Letters to the Editor

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STRIKE: Evaluations the norm in the real world

Letter by Rod A. Mathies, University Place on Sep. 16, 2011 at 11:57 am with 10 Comments »
September 16, 2011 2:01 pm

I have worked in many jobs for more than 50 years, from entry level to management, corporate comptroller, CFO and president. I have never had a job in which I was not evaluated on my performance and subject to being hired, fired or transferred by my superiors.

That is the way it is in the real world: Perform satisfactorily or look for another job.

I agree that teachers are important members of our society  but cannot see why their jobs are as sacred as Supreme Court justices, which the Constitution requires to be appointed for life.

I am now self-employed and have several hundred “bosses” for whom I serve at their pleasure. I can be hired or fired by them on any whim or desire.

I am very concerned that we have teachers who fear being evaluated. What kind of person fears being fired for poor performance and thinks they should be protected from it?

Leave a comment Comments → 10
  1. Additionally, to complain because evaluations are subjective is pure folly. Of course they’re subjective…they are subject to the standards set by the boss. Whether or not you like those standards is not the point.

  2. The teachers I know do not fear being evaluated. They welcome it. They are not opposed to the 10 point evaluation the district has suggested. Most think it’s a great idea. They just want clarification on how the district will evaluate these points, and the district has failed to give that clarification so far. The way I understand it, teachers simply want transparency in the proposed process. That doesn’t seem like too much to ask…certainly they give that to their students every day.

  3. PumainTacoma says:

    Well said Rod. Agree, professionals don’t stamp a time clock, nor do they tell their boss where they want to work in order to best serve their clients and company.

    The union has no clue what many of us in the “other” professional world do everyday, get up (everyone does this), drive to work early (everyone does this even those Seattle commuters), have demanding clients, managers, managing lean operations and providing value to the company.

    We get evaluated twice a year and yes 360 evaluations, too.

    The union needs to progress with the rest of the professional world.

  4. “I agree that teachers are important members of our society but cannot see why their jobs are as sacred as Supreme Court justices, which the Constitution requires to be appointed for life.”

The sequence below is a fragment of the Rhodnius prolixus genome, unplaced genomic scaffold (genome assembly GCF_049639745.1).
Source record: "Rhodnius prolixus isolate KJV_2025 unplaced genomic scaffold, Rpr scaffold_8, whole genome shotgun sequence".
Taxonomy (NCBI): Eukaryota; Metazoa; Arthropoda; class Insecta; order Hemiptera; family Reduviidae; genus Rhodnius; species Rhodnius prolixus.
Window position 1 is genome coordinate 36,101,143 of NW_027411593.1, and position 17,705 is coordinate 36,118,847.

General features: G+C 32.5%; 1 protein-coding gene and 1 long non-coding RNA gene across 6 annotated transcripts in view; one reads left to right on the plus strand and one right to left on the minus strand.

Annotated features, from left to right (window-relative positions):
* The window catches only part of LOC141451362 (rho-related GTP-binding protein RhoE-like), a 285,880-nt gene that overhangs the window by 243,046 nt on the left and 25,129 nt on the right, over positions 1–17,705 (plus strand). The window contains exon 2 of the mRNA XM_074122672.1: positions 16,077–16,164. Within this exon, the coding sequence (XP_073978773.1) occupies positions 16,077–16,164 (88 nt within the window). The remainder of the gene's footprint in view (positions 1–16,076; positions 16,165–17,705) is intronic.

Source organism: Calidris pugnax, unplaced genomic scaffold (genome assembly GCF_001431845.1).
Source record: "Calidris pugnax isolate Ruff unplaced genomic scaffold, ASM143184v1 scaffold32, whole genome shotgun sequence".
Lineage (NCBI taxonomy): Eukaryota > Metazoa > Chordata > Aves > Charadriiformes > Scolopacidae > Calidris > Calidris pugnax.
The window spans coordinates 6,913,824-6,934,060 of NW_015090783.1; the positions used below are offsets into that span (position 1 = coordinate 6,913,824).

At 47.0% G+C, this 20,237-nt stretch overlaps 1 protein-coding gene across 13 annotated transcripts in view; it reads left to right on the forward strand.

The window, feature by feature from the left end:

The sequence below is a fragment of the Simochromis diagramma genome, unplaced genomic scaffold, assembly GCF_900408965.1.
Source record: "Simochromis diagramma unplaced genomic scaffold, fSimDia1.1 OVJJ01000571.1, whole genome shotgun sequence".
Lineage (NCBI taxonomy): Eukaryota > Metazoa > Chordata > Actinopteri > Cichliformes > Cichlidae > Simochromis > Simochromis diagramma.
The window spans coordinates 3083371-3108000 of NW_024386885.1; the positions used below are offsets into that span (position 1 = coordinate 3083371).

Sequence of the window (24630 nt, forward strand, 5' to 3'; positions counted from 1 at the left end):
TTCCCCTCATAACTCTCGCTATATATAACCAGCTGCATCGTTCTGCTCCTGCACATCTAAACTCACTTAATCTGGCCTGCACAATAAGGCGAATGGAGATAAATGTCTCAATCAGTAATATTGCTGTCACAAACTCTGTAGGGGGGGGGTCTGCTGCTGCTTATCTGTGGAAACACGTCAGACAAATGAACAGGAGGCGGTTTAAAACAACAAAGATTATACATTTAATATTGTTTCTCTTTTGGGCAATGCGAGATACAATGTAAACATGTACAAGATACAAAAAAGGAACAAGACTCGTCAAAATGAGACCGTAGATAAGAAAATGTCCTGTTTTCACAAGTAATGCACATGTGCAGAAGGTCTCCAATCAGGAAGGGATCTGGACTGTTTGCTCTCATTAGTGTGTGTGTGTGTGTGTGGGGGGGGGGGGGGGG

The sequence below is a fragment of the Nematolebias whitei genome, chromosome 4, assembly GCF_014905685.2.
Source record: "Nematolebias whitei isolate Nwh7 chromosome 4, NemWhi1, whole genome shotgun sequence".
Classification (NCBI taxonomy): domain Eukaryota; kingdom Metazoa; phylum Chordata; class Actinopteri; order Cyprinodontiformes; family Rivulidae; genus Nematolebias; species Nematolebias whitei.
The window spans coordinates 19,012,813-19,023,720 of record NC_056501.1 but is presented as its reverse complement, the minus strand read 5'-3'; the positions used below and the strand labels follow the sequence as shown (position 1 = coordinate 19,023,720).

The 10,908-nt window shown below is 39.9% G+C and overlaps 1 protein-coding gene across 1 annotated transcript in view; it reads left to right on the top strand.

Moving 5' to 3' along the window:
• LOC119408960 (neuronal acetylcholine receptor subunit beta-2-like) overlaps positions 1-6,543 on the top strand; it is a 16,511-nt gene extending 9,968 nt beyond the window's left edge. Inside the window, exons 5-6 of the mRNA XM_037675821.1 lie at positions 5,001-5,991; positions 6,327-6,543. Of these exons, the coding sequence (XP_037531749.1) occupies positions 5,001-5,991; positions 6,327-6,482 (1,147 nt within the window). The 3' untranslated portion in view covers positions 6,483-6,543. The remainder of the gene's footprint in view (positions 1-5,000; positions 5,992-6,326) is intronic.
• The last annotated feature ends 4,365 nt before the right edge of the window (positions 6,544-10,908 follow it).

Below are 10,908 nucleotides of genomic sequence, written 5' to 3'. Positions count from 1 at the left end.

Interesting that you’d make this comparison. The Supreme Court recently sold our elections to the highest bidder. Can we evaluate?

  5. “PumainTacoma says:
    September 16, 2011 at 4:03 pm
    Well said Rod. Agree, professionals don’t stamp a time clock, nor do they tell their boss where they want to work in order to best serve their clients and company”

    Go tell an NFL quarterback he has to play defensive line and see who is professional.

    A professional is one that gets paid for serviced rendered. The rest is hyperbole.

  6. theglovesRoff says:

    And the beat goes on……..

  7. So, the teachers are telling us the only issue is the evaluation process. For that the parents and kids have to bear the brunt of a strike! The evaluation process may be too subjective? If the evaluation process is result based on the kids test scores, then just about every teacher will get a big fat F.

    So far the teachers have flunked civics.

  8. concernedtacoma7 says:

    Kard, we all get a vote on Supreme Ct justices every four years when we elect a President.

    Your blind support of unions shows how shallow you are. To support a cause, organization or individual shows interest in the community and political process. To follow those same entities every time, no matter what the issue, shows utter and complete ignorance and a lack of individual thought.

  9. SwordofPerseus says:

    “sacred as Supreme Court justices, which the Constitution requires to be appointed for life.”

    Actually the part about the Supreme Court is not in the Constitution, look it up. The President is granted the power to appoint Supreme Court Justices.(Article II section 2).
    Congress determines the length of service of the SCJ’s. By the power granted to congress in Article I Section 1. The number of Justices and the length of service has changed since the penning of the Constitution. FYI.

  10. yabetchya says:

    I remember a school, where when the new principal came in, the teachers were up in arms, infact many transfered out because they couldn’t do their own evaluations any more.

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